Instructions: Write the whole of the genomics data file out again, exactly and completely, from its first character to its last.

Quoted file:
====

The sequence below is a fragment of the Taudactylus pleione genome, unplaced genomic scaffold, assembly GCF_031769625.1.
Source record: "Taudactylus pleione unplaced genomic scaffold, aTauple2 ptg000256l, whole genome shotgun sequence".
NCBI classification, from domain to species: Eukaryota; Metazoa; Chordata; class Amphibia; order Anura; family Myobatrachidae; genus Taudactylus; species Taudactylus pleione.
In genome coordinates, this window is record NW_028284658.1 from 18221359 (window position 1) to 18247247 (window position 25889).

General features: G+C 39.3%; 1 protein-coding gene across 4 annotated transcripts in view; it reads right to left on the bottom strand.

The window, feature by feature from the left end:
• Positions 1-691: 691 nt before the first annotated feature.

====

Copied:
The sequence below is a fragment of the Taudactylus pleione genome, unplaced genomic scaffold, assembly GCF_031769625.1.
Source record: "Taudactylus pleione unplaced genomic scaffold, aTauple2 ptg000256l, whole genome shotgun sequence".
NCBI classification, from domain to species: Eukaryota; Metazoa; Chordata; class Amphibia; order Anura; family Myobatrachidae; genus Taudactylus; species Taudactylus pleione.
In genome coordinates, this window is record NW_028284658.1 from 18221359 (window position 1) to 18247247 (window position 25889).

General features: G+C 39.3%; 1 protein-coding gene across 4 annotated transcripts in view; it reads right to left on the bottom strand.

The window, feature by feature from the left end:
• Positions 1-691: 691 nt before the first annotated feature.